Hundreds of people gathered Monday in the auditorium of the Charles H. Wright Museum of African American History for the first-day-of-issue ceremony in celebration of Parks, who had lived in Detroit before her death at age 92 in 2005.
"I think it's a great opportunity to honor a woman who is seen as the mother of the civil rights movement," Detroit resident Rufus Beal said. "I'm grateful to experience all of this."
At Charles H. Wright on Monday, after the audience sang "Lift Every Voice and Sing," Detroit Postmaster Lloyd Wesley Jr. unveiled the new stamp that features a portrait painting of Parks created by artist Thomas Blackshear II based on a 1950s photograph.
"It's beautiful," Beal said. "I think it chronicles how she looked at the time."
At the ceremony, U.S. Rep. Gary Peters, D-Bloomfield Township, expressed his admiration for the design as well.
"As I look at that stamp, I love that painting. You see a quiet woman of steely resolve; and you look in her eyes, her eyes say 'Don't mess with me.'"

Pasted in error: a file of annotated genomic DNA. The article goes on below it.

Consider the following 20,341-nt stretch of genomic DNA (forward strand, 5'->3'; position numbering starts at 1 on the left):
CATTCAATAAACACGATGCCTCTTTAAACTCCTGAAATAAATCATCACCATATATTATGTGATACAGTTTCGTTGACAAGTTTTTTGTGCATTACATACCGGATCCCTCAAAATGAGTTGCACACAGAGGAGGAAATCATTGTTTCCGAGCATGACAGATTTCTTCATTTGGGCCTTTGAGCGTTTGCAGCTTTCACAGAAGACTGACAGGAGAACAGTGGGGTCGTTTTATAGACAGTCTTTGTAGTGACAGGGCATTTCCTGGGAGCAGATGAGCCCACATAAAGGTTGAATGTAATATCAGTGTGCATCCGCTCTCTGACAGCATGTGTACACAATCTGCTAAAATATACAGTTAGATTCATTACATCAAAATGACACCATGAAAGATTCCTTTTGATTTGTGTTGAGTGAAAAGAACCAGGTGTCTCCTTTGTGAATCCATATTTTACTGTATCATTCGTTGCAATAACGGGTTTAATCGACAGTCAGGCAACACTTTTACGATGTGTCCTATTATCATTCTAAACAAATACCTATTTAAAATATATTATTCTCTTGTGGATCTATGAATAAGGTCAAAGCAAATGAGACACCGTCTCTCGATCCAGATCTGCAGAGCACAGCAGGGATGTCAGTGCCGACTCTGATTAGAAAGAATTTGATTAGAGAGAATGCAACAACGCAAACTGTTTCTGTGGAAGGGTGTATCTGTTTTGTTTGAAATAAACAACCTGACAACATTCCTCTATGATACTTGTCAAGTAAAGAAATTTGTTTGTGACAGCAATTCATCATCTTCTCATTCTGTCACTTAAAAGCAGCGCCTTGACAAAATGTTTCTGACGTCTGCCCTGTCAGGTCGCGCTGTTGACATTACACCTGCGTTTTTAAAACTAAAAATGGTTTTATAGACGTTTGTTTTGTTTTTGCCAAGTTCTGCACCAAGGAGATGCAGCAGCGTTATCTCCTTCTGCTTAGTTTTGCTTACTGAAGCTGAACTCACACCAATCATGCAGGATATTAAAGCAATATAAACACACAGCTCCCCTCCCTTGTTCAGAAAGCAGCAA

Parks, who is often remembered for refusing to give up her seat to a white man on a bus in 1955, in Montgomery, Ala., was also praised for her contribution to the civil rights movement. Sen. Carl Levin, D-Detroit, said Parks stated the importance of her actions, which he said influenced his career.
"Those actions still reverberate," Levin said. "The postmaster says this stamp has a word on it: forever. The values that Rosa Parks stood for, fought for are values which we must fight for forever."